By Fiona Grahame
This article first appeared in the April edition of iScot magazine
Many a bride on her wedding day adorns her leg with a fancy garter but over a hundred years ago this was an essential piece of kit for any woman to prevent stocking wrinkle, or worse. That was until Orkney men Andrew Thomson and James Drever came up with a practical idea to keep up their breeks. Originally designed for their dungarees a peedie suspender clip was patented by them in 1896 after they had emigrated to the US. Its potential was soon realised as the solution to every woman’s stocking issue. In later years Andrew Thomson returned to the island of his birth, Hoy.
Hoy, is the most dramatically spectacular of the inhabited islands of Orkney. Its most famous sea stack the Old Man of Hoy, layers of sandstone perched upon a granite base, stands sentinel to the approach from the South into the shelter of Stromness harbour. The scars are still visible where a television crew manoeuvred its equipment across the landscape to the Old Man. It made television history in 1967 when Sir Chris Bonnington successfully climbed the stack. Less famous but very near to the Old Man is St John’s Head , 1,128 feet (335m) of it and the highest vertical sea cliff in the UK.
Hoy also boasts the last remnants of Orkney’s native woodland at Berriedale tucked away and sheltered it now provides us with seeds of downy birch, rowan, aspen and willow in our endeavours to grow trees. As an important island for wildlife much of the island is an RSPB Nature Reserve. The reintroduction of sea eagles is an important addition to the puffins, bonxies and the myriad of other birds to be found.
With wildlife in abundance, the species in decline is that of the Human. Once a well populated island it now numbers just over 400 residents but is popular for second home owners. The earliest inhabitants have left us the conundrum of the Dwarfie Stane. Myths and tales of folklore swirl around the rock cut tomb but no one knows its actual purpose. It was inhabited at one time and inside it has the most amazing sound qualities.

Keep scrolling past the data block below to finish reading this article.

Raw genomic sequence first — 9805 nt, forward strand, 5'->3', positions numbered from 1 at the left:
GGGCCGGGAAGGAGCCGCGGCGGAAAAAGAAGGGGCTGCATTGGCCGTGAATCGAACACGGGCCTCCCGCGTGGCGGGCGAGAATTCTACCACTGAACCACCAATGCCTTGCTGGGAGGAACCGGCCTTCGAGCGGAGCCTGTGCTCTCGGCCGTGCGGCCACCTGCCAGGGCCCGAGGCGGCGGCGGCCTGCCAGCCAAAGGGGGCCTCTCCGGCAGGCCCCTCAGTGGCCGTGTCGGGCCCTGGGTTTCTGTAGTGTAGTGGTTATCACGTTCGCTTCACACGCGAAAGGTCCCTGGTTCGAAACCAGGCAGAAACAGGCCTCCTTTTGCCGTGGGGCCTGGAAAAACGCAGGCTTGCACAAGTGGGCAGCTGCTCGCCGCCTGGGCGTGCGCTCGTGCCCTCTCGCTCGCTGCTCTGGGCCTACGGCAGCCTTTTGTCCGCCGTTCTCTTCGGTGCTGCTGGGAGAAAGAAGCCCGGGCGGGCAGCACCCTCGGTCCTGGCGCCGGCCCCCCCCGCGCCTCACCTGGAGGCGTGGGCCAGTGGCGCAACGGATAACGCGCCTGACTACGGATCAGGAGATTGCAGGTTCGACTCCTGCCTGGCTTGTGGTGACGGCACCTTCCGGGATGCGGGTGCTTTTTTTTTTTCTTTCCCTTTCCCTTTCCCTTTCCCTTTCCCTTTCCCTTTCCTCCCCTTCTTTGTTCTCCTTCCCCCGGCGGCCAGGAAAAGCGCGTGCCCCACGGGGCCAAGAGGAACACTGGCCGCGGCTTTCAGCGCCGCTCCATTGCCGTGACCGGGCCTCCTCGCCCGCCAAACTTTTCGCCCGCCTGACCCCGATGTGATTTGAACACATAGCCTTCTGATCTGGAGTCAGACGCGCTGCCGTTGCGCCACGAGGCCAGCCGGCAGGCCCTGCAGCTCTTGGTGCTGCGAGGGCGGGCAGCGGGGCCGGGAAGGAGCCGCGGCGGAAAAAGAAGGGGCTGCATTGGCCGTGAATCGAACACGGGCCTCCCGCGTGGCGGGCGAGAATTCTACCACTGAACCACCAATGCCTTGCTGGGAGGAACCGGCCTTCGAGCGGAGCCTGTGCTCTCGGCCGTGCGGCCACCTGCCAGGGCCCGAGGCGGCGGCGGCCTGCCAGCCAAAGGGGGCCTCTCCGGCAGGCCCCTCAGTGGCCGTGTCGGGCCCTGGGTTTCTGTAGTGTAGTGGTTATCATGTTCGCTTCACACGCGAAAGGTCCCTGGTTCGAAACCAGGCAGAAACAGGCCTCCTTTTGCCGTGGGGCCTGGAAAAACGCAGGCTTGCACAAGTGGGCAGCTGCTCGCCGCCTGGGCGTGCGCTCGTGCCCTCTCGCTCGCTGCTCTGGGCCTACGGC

For such a peaceable place Hoy bears the marks of many conflicts. The Martello Tower at Hackness constructed from 1812 onwards during the long years of war with France was built to protect us not from the French but from the marauding US navy commanded by Scot John Paul Jones. Both World Wars saw extensive buildings put up on the island due to its strategic location in Scapa Flow. It was a major refuelling station for the ships of the Royal Navy and the underground storage tunnels from the second conflict ,dug out by Norwegian engineers, are still in pristine condition.
At Lyness in the south of the island the council run museum has a superb collection of artefacts from both wars and is benefitting from a major refurbishment. The museum,housed in the Engine Room of the Refuelling Pumping Station is a remarkable building in itself. A short walk will take you to the Lyness Naval Cemetery run by the war graves commission where all nationalities and religions are buried including 14 German sailors shot in 1919. Many of the graves are of the unidentified and those of the First World War retain the class divide of the time.
Not far from Lyness is Longhope which conjours up to many of us the bravery of those who risk all to save others when in 1969 in appalling conditions the 8 man crew of the lifeboat and its crew was lost in tremendous seas.
Hoy arouses a conflict of emotions from the scars of war and television broadcasts through the practical inventiveness and courage of its inhabitants to the awe inspiring majesty of its landscape.
“Isles ne’er forgotten, be your sons afar alone or ringed they be by their ain native sea, Waes hale, they drink tae their own.” Ivan Drever, Orkney Anthem